Is there anything quite like the smell of bread baking in your very own oven? The other night when I made this recipe, I was totally overwhelmed by the sweet, yeasty smells emanating from my kitchen. After hours of mixing, kneading, waiting for the dough to rise, and waiting some more, the promise of fresh-baked bread loomed large and Daniel and I waited with eager anticipation. It was nearing bedtime, but there was no way we’d go to sleep without first having a few slices fresh out of the oven, smeared with a pat of butter! Since I grew up watching my mom bake fresh bread each week, this smell has lots of nostalgia for me as well. I remember standing on a kitchen chair so I could see over the counter. She’d let me take a turn kneading the dough on a floured counter; my little arms tired so quickly and I was amazed at the strength in hers. Anyone else?
Let me begin by explaining that for whatever reason, I’ve always been intimidated when it comes to baking bread from scratch. (Also intimidated by pie, cinnamon rolls, and croissants. These are on my list of things to conquer soon!) Whenever I muster up the courage to try, it ends up being fine and fairly painless, but I do it so infrequently that I’m nervous about it. I have a feeling this recipe will change that! It came together so easily, and the result was more than I could have hoped for. If you follow the instructions, you really can’t go wrong. This is the perfect sandwich bread or morning toast bead; it’s subtly sweet with a hint of cinnamon that isn’t overpowering. The crumb is delicate and soft, and the crust is tender as well. It rose very nicely, coming out of the oven just the right size. This recipe makes 2 loaves, and I have to confess that Daniel and I polished off the first loaf with big slabs of butter in less than 12 hours, just the two of us. Whoops…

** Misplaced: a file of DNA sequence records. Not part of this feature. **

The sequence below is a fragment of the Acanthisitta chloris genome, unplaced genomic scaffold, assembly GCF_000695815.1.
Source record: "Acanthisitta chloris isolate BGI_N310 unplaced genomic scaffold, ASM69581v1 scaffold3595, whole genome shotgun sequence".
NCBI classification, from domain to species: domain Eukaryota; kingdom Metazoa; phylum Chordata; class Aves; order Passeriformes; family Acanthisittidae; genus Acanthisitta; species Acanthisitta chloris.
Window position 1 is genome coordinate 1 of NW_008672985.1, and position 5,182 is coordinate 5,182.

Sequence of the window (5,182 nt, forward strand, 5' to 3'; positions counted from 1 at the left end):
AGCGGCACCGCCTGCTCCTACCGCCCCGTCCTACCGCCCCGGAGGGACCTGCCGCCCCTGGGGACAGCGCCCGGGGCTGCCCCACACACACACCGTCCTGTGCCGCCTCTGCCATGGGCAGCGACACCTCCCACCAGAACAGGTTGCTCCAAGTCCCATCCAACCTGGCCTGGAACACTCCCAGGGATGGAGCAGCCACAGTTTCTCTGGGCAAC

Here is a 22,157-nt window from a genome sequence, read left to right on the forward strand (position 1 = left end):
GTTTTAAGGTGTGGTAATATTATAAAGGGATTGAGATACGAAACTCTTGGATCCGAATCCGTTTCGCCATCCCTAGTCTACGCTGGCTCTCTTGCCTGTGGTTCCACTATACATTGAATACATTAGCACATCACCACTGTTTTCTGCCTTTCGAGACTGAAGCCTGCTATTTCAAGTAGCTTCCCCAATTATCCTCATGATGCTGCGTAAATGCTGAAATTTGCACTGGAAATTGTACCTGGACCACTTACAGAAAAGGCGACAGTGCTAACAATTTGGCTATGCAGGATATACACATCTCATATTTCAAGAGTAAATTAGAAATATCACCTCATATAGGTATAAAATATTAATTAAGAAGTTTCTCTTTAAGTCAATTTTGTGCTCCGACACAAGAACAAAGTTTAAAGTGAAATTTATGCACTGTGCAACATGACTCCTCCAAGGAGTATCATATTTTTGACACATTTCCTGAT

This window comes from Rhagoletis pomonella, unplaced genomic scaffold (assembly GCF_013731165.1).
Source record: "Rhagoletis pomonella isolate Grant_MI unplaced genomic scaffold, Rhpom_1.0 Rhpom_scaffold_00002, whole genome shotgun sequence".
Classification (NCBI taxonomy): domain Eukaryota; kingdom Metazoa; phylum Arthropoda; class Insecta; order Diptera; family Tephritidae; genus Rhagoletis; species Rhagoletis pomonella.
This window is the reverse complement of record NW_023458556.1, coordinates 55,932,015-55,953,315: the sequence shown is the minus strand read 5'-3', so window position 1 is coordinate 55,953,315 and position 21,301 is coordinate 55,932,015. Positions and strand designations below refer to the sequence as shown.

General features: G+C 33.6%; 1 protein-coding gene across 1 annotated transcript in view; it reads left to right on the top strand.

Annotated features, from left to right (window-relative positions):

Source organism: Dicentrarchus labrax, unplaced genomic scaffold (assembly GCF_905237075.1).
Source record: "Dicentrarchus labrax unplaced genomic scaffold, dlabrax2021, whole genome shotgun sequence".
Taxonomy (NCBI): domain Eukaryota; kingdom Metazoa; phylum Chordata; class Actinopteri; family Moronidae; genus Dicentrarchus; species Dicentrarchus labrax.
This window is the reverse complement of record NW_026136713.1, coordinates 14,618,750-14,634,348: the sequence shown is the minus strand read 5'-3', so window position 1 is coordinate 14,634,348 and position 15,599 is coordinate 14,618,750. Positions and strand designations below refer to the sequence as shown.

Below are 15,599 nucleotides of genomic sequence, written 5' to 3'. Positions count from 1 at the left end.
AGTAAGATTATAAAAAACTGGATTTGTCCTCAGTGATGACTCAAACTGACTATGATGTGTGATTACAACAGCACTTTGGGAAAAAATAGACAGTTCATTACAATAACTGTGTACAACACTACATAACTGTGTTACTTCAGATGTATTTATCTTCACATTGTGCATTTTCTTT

I can’t wait for you to try this bread because, adapted from King Arthur, because I know you’ll love it as much as I do! I’m totally hooked. A few notes:
- The original recipe called for 1.5 cups of white whole wheat flour & 4 cups of all purpose flour, but I didn’t have the white whole wheat on hand. Instead, I did about 1/2 cup spelt and the rest all purpose. It turned out fabulously. In the future I’ll experiment with different combinations of flours.
- I had to add some flour to get it to the right consistency; it was far too sticky at first for me. Maybe this was because I had more all purpose flour than the recipe called for? I ended up adding at least 1/2 cup flour in the kneading process.
- 2 cups boiling water
- 1 cup rolled oats, traditional or quick (not instant)
- ½ cup maple sugar
- 1 tablespoon honey
- ¼ cup (4 tablespoons) butter
- 1 tablespoon sea salt
- 1 teaspoon ground cinnamon
- 1 tablespoon instant yeast
- 1½ cups White Whole Wheat Flour (I used ½ cup spelt and 5 cups all-purpose)
- 4 cups unbleached All-Purpose Flour
- Mix the water, oats, maple syrup, honey, butter, salt, and cinnamon. Let cool to lukewarm, about 10 minutes.
- Add the yeast and flours, stirring to form a rough dough. Knead (about 10 minutes by hand, 5 to 7 minutes by machine) until the dough is smooth and satiny. Add flour as needed.
- Transfer the dough to a lightly greased bowl, and cover with a tea towel or greased plastic wrap. Allow the dough to rise for 1 hour.
- Divide the dough in half, and shape each half into a loaf. Place the loaves in two greased 8½" x 4½" bread pans. (I only had one loaf pan, so I formed the 2nd loaf by hand and placed on a cookie sheet. It turned out fine)
- Cover the pans with lightly greased plastic wrap or tea towel and allow the loaves to rise until they've crowned about 1" over the rim of the pan, about 60 to 90 minutes.
- Preheat oven to 350°F and bake for 35 to 40 minutes, tenting them lightly with aluminum foil after 25 minutes, to prevent over-browning.
- Remove them from the oven when they're golden brown.
- Turn the loaves out onto a rack to cool.
- Store at room temperature, well-wrapped, for several days.